“If the Senate has any respect for itself, it will pass a resolution of no confidence in Haridopolos and urge him to step aside.”
Published: Monday, December 12, 2011 at 6:30 a.m.
Last Modified: Saturday, December 10, 2011 at 7:57 p.m.
Page 1 of 2
It’s amazing how some politicians feel free to say whatever is convenient for them when they’re talking to reporters or to the general public but make a 180-degree turn if they’re first required to swear to tell the truth.
The latest example is the president of the Florida Senate, Mike Haridopolos, who once aspired to run for U.S. Senate in 2012.
A few months on the campaign trail persuaded him that he had no chance, so he dropped out and headed back to Tallahassee where he’ll preside over the 2012 legislative session before retiring because of term limits.
The Jim Greer case continues to dog Haridopolos. Just before Thanksgiving, he had to give a deposition to a lawyer representing Greer, the former state Republican Party chairman who faces criminal charges involving misuse of party funds.
Under oath, Haridopolos admitted the obvious — that he and other Republican leaders had signed a settlement agreement in which Greer agreed to resign in return for a $124,000 severance payment in 2010. (Greer never received the payment, and he has filed a civil suit against party officials — including Haridopolos.)
The problem was that Haridopolos had previously denied having signed — or even seen — the settlement agreement. A Miami Herald reporter recorded his denial on a video camera in April 2010, so the Greer lawyer wanted to know how Haridopolos reconciled the conflicting statements.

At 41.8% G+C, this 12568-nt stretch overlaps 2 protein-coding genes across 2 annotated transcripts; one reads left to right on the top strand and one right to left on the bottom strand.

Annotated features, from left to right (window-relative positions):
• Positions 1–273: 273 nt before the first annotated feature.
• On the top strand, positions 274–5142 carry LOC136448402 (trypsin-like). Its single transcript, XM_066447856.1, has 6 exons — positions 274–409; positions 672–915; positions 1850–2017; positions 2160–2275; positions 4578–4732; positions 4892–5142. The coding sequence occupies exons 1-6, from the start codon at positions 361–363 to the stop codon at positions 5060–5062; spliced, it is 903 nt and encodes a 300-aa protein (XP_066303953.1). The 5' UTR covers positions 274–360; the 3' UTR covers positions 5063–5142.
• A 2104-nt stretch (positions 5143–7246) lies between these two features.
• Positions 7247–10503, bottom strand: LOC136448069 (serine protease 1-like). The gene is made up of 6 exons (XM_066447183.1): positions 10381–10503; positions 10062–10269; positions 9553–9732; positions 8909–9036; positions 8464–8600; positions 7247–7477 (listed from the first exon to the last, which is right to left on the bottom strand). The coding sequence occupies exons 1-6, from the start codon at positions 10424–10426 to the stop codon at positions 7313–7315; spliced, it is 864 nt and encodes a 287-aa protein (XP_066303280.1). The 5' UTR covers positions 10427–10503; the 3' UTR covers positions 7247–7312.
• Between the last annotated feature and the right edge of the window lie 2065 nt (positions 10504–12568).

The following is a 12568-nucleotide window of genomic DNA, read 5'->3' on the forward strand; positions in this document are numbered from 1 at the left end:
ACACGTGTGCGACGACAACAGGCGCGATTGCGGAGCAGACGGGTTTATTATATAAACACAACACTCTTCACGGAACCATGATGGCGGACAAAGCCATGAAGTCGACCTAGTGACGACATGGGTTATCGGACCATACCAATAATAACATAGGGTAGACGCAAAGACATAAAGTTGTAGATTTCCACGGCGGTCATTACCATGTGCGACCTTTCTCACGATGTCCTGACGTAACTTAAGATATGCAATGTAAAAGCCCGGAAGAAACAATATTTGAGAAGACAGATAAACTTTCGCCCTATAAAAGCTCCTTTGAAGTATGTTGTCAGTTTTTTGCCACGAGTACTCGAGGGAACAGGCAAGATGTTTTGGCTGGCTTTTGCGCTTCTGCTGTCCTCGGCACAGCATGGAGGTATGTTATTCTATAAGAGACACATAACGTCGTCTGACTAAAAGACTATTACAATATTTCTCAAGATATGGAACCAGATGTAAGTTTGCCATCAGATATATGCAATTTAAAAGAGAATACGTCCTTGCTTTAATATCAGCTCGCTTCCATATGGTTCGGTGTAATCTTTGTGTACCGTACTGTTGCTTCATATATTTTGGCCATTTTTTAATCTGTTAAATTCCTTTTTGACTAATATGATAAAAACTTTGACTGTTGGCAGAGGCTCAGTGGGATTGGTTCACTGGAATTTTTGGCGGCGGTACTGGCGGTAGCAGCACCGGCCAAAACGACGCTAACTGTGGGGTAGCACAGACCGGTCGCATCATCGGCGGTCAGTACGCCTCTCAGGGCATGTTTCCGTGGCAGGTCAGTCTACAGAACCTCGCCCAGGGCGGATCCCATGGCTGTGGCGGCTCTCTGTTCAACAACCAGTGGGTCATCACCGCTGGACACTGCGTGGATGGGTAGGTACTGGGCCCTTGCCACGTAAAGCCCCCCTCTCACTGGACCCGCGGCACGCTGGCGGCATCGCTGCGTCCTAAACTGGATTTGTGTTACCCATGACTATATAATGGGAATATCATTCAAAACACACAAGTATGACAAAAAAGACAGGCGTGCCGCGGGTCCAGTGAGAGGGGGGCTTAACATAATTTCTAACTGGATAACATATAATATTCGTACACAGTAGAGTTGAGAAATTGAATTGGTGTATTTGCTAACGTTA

“I believe what I told him [the reporter] was not the whole story, yeah,” said the Senate president. He elaborated by saying he thought the agreement was confidential and “I said the contrary because I thought I wasn’t allowed to talk about it.”
If that were the case, of course, he could simply have refused to discuss the matter. Instead, he chose to falsely characterize his own conduct at a time when the truth likely would have hurt him politically.
During a deposition, Haridopolos was sharply critical of Greer, saying he was “incredibly arrogant” and “incredibly unpopular” with people in the party.
In light of that, Greer’s lawyer inquired, why did Haridopolos join in by issuing a statement praising Greer’s service to the party? “It was a political statement,” Haridopolos answered.
So a “political statement” shouldn’t be taken seriously by the public? The problem with that is that politicians don’t label which of their statements are true and which are merely “political.”
Small wonder that so many people automatically disregard anything that comes out of the mouths of their elected officials.
If the Senate has any respect for itself, it will pass a resolution of no confidence in Haridopolos and urge him to step aside.
It wouldn’t be the first official rebuke of its president by the Senate.
In the most recent legislative session, the Senate agreed to a letter of admonishment to Haridopolos for improperly filling out financial-disclosure statements required of all elected state officials, but it imposed no punishment.
Haridopolos didn’t contest the charges but said the mistakes were inadvertent.
We doubt it.